In April 2019, it was announced that VicRoads would cease to exist as an independent entity from 30 June 2019 with its functions merged with those of Public Transport Victoria into a new division of the Department of Transport. Announcing the reforms, Premier Daniel Andrews argued that the reform would go "one step beyond" the formation of Transport for Victoria, and said that merging the two agencies would lead to planning of an integrated and mode-agnostic transport network. Although the Rail, Tram and Bus Union supported the government's decision, the Australian Services Union, representing a large number of VicRoads administrative staff, opposed the merger.[11] On 1 July 2019, most of VicRoads functions were absorbed into the Department of Transport, excluding registration and licensing functions and some heavy vehicle functions, which remained under VicRoads.[3][4][5]

Operations edit

From 1 July 2019, VicRoads' remaining functions were registration and licensing, and heavy vehicle compliance, enforcement and investigation functions.[5]

On 1 January 2020, all road management functions and responsibilities of VicRoads were transferred to and vested in the Head, Transport for Victoria, an office established under section 64A of the Transport Integration Act 2010 and currently held by the Secretary of Department of Transport.[12] This meant that any reference to VicRoads in road management standards and other technical information must be construed as a reference to Head, Transport for Victoria.

In March 2021, the Victorian Government made an in-principle decision to progress a joint venture model for VicRoads registration, licensing and custom plates.[13][14] On 30 June 2022 the Roads Corporation ceased to exist through a legislative abolition.[15] On 1 July 2022 partial privatisation formally went into effect for VicRoads through a joint venture model with Aware Super, Australian Retirement Trust and Macquarie Asset Management.[16][17]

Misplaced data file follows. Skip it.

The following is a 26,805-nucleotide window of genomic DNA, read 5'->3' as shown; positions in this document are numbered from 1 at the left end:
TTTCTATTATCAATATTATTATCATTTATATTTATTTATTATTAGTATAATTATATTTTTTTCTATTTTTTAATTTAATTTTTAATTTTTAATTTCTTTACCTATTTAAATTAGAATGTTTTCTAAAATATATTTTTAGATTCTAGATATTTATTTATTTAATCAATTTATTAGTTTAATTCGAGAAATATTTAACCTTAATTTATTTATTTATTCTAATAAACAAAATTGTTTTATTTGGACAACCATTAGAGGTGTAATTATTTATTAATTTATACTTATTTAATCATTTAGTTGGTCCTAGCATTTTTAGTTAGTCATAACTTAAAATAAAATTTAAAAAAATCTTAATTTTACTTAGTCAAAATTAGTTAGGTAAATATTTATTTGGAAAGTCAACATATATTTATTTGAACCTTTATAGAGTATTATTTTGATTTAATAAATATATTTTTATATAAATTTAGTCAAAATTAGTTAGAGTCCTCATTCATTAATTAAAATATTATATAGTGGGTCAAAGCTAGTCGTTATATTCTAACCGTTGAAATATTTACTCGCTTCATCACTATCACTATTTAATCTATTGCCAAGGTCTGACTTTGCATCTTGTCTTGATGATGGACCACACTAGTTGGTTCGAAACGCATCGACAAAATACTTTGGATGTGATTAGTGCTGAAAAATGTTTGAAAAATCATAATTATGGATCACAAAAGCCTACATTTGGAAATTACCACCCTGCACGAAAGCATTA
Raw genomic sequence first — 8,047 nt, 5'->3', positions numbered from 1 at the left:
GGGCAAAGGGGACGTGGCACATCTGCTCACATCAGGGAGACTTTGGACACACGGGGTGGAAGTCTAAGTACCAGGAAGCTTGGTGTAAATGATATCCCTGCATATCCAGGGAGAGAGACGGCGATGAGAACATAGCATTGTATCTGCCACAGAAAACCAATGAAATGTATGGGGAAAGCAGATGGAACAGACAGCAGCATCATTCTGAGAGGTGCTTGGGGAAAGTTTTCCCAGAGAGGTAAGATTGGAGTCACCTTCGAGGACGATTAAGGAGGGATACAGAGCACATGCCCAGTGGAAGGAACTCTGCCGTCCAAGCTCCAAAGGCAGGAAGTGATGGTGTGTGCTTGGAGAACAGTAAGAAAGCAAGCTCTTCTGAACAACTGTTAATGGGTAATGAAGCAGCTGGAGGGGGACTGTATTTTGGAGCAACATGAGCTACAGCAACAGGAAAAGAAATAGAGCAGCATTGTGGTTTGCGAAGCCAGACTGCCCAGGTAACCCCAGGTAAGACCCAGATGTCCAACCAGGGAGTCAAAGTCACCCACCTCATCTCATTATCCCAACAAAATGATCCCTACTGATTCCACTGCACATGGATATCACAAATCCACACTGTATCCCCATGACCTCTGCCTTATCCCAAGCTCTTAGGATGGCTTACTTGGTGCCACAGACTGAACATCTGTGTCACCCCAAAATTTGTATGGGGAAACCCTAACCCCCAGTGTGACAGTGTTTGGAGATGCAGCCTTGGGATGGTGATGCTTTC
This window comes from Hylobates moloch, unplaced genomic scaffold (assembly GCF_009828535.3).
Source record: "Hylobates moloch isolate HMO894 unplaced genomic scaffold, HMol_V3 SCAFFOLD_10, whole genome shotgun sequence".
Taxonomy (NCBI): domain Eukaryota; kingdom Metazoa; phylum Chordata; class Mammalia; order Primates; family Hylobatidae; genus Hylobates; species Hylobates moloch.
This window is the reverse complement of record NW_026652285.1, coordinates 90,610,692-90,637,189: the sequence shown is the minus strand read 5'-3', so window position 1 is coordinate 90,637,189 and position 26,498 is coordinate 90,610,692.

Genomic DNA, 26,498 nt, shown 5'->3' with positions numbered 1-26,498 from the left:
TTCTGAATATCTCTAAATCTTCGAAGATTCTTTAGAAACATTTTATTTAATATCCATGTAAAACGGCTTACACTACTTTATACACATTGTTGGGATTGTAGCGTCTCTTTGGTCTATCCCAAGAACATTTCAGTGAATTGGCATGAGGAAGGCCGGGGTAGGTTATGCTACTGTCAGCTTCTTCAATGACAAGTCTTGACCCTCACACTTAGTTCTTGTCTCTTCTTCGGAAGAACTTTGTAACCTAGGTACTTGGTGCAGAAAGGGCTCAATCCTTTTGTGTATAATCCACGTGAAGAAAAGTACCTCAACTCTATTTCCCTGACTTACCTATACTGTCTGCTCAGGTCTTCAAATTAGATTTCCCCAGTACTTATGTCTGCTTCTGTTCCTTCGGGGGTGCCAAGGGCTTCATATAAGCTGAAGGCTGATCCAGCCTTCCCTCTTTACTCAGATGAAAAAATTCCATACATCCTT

See also edit

References edit

  1. ^ Annual Report 2017-18. VicRoads. September 2018. Retrieved 5 January 2019.
  2. ^ "VicRoads modernisation".
  3. ^ a b "Acts, regulations & policies". VicRoads. Retrieved 12 December 2019.
  4. ^ a b "Governance". Department of Transport. Retrieved 12 December 2019.
  5. ^ a b c d Annual Report 2018-19 (PDF). Department of Transport. September 2019. Retrieved 9 December 2019.
  6. ^ "Office locations and opening hours". Archived from the original on 25 November 2006.
  7. ^ "History of VicRoads". VicRoads. Archived from the original on 10 September 2006.
  8. ^ "Department of Transport — Transport Integration Act". Archived from the original on 18 July 2011. Retrieved 8 August 2011.
  9. ^ "Transport Integration Act 2010" (PDF). Retrieved 8 August 2011.
  10. ^ "Simpler, More Coordinated Transport System For Victoria". Retrieved 7 September 2016.
  11. ^ Carey, Adam (4 April 2019). "Big merger: VicRoads and PTV to become one mega-agency". The Age. Retrieved 6 April 2019.
  12. ^ "About VicRoads". Archived from the original on 18 February 2020. Retrieved 18 February 2020.
  13. ^ VicRoads (9 March 2021). "VicRoads Modernisation". VicRoads. Retrieved 10 June 2021.
  14. ^ "VicRoads Modernisation". Department of Treasury and Finance Victoria. Retrieved 10 June 2021.
  15. ^ "Transport Legislation Amendment Bill 2019". Retrieved 28 June 2022.
  16. ^ "Free licences and cheaper licence renewal on offer as VicRoads becomes partly privatised". July 2022.
  17. ^ "VicRoads Modernisation".

External links edit